Q: I was walking with my little dog when a neighbor’s dog ran out of his yard and attacked my little guy. He was bitten several times and I had to take him to the vet for his injuries. The neighbor downplays this and refuses to do anything about it. What are my rights? – Albert
A: Pet owners must ensure that their pets do not harm other people or damage property.
As much as we love our pets, the law considers them the property of their owners, so this duty extends to ensure that their dog does not harm your dog.
If your neighbor’s negligence or carelessness caused his dog to break free, he will have to pay you the veterinarian’s bills. If the attack were fatal, he would have to reimburse you for the cost of replacing your pet.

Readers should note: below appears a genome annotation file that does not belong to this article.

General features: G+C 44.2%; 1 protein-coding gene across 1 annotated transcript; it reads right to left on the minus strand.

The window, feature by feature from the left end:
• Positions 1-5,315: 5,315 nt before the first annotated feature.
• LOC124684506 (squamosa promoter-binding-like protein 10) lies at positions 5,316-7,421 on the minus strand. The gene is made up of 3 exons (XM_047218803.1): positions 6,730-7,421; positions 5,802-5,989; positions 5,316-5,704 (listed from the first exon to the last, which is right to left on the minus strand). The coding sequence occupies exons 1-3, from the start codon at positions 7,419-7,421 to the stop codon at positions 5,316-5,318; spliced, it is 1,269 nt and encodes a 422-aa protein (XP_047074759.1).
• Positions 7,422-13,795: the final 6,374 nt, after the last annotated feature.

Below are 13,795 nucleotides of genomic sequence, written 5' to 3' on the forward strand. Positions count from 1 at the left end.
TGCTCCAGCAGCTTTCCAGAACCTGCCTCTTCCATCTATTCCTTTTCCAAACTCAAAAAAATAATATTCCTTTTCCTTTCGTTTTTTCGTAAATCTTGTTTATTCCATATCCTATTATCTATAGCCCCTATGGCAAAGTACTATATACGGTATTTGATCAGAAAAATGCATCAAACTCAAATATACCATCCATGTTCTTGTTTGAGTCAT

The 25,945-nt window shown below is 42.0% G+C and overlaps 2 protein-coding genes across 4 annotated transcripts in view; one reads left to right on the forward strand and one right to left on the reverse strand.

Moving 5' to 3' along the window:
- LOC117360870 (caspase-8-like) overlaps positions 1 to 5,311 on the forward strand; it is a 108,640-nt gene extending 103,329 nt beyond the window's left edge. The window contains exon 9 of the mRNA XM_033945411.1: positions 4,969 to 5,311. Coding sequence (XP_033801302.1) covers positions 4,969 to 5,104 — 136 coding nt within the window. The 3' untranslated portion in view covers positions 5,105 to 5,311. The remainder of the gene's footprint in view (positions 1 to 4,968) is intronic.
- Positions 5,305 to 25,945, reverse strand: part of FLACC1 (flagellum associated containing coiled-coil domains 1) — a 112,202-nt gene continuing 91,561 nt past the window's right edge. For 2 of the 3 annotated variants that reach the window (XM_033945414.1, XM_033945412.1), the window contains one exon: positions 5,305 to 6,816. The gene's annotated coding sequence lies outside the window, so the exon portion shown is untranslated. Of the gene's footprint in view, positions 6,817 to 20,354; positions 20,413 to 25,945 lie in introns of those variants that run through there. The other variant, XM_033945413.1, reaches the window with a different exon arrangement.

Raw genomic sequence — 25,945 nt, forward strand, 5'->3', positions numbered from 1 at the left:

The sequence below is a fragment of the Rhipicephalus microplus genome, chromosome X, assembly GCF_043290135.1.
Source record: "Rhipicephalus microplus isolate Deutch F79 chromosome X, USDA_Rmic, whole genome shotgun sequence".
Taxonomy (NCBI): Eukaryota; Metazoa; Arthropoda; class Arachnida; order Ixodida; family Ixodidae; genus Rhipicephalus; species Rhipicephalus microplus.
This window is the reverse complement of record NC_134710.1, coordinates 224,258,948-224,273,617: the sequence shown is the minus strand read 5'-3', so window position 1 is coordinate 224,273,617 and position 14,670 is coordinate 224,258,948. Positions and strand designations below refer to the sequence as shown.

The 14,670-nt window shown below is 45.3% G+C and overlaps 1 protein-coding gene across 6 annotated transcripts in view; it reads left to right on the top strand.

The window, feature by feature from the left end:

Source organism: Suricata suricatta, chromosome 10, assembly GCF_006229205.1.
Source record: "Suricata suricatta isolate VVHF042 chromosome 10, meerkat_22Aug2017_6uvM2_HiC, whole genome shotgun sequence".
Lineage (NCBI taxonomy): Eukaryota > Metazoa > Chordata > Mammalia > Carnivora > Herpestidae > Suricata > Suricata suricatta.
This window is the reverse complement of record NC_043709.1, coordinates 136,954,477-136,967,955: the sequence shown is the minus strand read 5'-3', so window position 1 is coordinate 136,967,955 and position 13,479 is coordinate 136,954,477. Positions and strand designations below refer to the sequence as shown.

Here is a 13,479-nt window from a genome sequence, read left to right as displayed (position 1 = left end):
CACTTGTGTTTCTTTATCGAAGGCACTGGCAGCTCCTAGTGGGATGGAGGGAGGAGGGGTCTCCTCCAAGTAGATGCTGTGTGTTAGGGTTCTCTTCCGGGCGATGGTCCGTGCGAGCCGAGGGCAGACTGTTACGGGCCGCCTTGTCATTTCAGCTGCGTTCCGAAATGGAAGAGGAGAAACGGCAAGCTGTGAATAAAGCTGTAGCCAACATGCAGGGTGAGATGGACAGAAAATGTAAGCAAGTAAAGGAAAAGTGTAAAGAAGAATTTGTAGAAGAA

Although attacking your dog can be very traumatic, you cannot get compensation for emotional stress, except in very rare cases when the owner of the dog acted extremely viciously.
If you were bitten, you may also receive compensation for injuries.
These cases are highly factual and often boil down to the details and location of the attack. If you both walked your puppies on a leash and they fought as you walked past each other, it will be difficult to determine who was at fault.
In situations like yours, when the dog rushes at you off the leash, it is easier to identify guilt. You must take notes and photographs and keep your receipts as you would with any other legal document. File a police report shortly after the incident and receive a copy of the veterinarian’s documentation.
If your neighbor continues to deny responsibility, you may have to sue him to get compensation for the costs he incurred.